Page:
Jewish refugee's escape route
 Refugees seeking help
Early in the morning of July 18, 1940, many Jewish refugees descended upon the Japanese Consulate in Kaunas, Lithuania. The consul agent, Sugihara, had them nominate five people to represent them and heard what they had come for. He discovered that they wished to obtain Japan Transit Visas. Sugihara realized that although he could, in his capacity, grant several visas, he would have to obtain approval from Japan if he were to issue them for many people. Despite his requests, permission to issue the visas was denied, however, understanding the situation, Sugihara in an act of defiance, ignored the orders, and commenced granting visas.

Jewish refugees waiting to disembark.


Jewish refugees waiting to disembark.
 Painful Journey to Japan
The refugees who obtained the visas were then at the mercy of extreme hardship. While traveling to Vladivostok on the Siberian Railway, Soviet Union Secret Police boarded the train and confiscated the refugeesf jewelry and watches. Many youths were arrested without reason and led away to forced labor in Siberia. By the time they had reached Vladivostok and the ship to Japan, most of them had lost almost all of their money and valuables.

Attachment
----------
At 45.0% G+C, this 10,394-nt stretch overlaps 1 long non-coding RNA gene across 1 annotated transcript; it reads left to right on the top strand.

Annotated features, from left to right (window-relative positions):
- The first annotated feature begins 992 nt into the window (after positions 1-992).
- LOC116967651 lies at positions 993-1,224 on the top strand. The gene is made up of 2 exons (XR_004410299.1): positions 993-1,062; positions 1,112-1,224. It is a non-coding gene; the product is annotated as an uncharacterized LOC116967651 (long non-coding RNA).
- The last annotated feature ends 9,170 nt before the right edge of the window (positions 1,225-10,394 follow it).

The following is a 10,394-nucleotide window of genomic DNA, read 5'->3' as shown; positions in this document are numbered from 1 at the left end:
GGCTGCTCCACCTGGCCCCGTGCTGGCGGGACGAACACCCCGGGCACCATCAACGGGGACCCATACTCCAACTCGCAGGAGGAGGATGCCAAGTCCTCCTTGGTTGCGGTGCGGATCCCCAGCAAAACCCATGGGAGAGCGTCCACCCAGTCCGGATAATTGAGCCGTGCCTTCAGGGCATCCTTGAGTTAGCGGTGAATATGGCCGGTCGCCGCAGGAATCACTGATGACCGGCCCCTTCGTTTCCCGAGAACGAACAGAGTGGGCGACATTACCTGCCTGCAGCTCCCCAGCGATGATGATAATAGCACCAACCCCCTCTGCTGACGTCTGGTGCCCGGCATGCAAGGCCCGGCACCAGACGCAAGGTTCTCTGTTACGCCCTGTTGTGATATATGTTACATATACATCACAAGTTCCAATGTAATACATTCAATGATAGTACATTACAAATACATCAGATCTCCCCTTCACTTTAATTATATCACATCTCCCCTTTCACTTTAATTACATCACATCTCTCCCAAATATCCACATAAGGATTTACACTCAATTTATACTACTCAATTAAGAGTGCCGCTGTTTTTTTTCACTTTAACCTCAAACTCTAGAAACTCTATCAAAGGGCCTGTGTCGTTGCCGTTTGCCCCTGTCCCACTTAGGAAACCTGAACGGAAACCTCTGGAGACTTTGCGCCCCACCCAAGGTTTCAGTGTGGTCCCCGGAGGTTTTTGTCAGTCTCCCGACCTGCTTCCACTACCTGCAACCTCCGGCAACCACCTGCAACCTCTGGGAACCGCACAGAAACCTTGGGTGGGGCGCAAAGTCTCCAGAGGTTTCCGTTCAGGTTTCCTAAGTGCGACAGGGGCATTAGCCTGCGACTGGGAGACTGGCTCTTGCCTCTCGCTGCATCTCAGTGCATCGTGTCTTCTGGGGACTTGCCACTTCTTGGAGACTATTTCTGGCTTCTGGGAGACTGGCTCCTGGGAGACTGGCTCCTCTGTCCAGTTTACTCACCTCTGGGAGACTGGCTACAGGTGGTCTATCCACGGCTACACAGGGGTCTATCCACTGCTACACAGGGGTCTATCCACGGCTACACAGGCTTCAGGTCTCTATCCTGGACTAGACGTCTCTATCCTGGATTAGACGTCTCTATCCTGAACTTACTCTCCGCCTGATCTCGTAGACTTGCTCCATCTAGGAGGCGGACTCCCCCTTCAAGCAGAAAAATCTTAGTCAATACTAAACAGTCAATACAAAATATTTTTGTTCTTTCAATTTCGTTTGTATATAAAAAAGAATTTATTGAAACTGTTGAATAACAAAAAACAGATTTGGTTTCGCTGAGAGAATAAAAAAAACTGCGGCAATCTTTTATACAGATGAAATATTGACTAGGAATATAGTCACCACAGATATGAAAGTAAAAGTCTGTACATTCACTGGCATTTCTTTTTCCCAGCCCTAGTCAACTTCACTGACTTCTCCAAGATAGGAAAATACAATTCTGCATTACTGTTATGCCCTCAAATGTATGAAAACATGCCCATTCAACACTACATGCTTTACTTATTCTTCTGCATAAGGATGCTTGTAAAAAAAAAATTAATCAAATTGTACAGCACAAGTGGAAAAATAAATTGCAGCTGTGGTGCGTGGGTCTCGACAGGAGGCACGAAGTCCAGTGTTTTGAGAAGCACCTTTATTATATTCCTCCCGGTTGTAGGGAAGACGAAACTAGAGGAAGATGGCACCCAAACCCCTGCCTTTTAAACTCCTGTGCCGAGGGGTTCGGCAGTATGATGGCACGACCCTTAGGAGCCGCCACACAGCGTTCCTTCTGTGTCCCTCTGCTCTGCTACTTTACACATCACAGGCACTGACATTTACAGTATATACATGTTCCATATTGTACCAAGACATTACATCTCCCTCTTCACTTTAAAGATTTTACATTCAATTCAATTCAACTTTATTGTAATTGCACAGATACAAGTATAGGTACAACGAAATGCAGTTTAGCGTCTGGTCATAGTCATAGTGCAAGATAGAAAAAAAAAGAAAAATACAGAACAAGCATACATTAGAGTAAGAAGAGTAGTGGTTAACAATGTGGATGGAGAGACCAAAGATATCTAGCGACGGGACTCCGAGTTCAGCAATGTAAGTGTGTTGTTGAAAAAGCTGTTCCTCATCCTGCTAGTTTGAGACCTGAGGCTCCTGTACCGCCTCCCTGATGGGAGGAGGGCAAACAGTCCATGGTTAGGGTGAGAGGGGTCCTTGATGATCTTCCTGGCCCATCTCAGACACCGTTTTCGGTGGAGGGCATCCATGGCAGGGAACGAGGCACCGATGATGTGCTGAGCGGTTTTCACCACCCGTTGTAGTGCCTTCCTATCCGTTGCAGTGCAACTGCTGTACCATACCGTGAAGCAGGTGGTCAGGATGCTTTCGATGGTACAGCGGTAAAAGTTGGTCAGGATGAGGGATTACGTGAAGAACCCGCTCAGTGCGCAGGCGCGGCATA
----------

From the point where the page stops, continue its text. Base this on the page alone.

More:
Tsuruga Harbor at the time of the Jewish refugees arrival.


Tsuruga Harbor at the time of the Jewish refugees arrival.
gThe town of Tsuruga looked like Heaven. We will never forget Tsuruga, not in a hundred years. h
 Refugees landing one after another Asahi Newspaper reports on the refugee landings. (June 6, 1941)